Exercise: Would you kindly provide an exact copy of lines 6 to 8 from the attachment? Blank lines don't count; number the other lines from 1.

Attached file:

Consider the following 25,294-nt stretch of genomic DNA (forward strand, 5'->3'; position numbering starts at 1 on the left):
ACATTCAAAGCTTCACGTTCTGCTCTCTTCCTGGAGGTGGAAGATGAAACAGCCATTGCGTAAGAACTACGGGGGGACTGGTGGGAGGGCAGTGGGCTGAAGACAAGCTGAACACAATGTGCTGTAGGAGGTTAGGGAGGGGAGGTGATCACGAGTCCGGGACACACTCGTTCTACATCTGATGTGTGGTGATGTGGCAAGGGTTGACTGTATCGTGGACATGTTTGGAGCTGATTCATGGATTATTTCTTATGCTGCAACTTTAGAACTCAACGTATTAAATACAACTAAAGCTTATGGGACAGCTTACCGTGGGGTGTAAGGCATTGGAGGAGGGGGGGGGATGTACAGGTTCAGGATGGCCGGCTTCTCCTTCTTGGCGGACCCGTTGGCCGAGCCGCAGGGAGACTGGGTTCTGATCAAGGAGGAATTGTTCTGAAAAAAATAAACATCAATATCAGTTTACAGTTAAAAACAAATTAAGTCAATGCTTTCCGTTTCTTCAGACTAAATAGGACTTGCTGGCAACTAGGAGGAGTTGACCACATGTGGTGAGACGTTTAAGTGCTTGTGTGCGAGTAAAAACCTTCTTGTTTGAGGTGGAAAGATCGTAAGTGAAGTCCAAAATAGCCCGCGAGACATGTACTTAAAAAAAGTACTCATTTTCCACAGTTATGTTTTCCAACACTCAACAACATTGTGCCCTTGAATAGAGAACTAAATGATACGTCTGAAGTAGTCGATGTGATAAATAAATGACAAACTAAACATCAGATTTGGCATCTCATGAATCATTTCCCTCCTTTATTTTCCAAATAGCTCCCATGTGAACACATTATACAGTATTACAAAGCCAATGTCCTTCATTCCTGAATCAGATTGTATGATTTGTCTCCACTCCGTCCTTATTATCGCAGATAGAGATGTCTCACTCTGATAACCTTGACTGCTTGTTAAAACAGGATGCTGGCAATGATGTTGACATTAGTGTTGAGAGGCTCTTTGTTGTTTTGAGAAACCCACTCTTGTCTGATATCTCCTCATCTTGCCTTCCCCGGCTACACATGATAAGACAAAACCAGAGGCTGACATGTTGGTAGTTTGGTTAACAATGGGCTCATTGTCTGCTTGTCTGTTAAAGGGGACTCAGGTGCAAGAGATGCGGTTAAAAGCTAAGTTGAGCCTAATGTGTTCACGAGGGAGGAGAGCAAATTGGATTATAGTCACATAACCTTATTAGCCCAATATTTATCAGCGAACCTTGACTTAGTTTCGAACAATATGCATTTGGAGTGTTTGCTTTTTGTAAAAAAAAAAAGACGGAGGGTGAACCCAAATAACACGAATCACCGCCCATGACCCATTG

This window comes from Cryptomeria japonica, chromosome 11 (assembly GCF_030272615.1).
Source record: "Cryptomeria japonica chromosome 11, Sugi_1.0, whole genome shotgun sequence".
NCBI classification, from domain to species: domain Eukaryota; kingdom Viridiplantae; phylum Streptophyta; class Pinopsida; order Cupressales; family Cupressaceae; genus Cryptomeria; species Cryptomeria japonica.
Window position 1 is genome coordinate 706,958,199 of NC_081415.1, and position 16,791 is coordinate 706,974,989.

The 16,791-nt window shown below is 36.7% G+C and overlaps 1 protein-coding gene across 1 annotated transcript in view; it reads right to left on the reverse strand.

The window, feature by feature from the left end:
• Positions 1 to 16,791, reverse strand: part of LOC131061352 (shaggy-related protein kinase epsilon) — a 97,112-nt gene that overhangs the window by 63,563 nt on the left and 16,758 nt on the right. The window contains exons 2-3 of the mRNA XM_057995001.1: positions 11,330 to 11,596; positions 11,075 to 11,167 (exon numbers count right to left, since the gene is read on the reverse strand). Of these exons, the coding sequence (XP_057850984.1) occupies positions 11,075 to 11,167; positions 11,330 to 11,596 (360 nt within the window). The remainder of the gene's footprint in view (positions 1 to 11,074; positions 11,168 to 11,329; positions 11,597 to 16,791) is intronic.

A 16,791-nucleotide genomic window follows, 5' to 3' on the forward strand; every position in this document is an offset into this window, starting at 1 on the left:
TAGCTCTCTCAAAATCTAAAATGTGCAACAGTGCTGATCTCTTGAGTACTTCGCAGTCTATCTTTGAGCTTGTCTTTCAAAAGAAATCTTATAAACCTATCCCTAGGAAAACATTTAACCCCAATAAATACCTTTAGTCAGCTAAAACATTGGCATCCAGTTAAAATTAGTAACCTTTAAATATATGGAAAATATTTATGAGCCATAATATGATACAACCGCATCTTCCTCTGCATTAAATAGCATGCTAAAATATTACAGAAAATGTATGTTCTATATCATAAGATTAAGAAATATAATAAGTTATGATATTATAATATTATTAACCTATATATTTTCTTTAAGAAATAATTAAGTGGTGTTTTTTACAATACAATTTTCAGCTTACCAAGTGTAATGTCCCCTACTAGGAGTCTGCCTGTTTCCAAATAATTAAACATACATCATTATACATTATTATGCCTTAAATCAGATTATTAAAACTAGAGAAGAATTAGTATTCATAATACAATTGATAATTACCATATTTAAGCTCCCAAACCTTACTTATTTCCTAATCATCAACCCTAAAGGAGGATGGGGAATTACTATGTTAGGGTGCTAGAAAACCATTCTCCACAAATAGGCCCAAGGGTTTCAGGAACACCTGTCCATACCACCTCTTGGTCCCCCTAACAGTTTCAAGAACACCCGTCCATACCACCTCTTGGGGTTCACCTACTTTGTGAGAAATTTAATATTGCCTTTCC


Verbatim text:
Window position 1 is genome coordinate 706,958,199 of NC_081415.1, and position 16,791 is coordinate 706,974,989.

The 16,791-nt window shown below is 36.7% G+C and overlaps 1 protein-coding gene across 1 annotated transcript in view; it reads right to left on the reverse strand.

The window, feature by feature from the left end: